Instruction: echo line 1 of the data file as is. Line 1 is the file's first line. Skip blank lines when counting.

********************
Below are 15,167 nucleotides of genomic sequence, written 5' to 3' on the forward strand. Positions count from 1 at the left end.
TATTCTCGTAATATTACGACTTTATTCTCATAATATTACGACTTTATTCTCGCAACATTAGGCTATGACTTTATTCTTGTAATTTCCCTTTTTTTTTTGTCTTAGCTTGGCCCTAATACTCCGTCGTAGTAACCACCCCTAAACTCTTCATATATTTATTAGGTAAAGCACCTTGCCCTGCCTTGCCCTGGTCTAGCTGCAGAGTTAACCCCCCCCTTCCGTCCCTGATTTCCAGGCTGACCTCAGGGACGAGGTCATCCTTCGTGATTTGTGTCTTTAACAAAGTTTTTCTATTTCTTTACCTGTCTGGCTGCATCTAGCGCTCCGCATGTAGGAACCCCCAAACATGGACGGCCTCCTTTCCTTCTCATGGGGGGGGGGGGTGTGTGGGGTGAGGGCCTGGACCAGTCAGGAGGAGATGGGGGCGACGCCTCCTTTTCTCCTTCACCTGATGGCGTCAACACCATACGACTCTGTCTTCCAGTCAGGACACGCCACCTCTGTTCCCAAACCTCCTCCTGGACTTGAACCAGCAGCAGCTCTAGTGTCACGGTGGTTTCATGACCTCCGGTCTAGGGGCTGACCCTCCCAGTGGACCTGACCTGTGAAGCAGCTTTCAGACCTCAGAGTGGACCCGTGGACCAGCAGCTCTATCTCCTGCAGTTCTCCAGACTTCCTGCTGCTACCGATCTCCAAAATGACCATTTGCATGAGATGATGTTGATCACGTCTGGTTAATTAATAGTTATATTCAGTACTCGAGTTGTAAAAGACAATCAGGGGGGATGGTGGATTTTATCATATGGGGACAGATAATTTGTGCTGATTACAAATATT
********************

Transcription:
Below are 15,167 nucleotides of genomic sequence, written 5' to 3' on the forward strand. Positions count from 1 at the left end.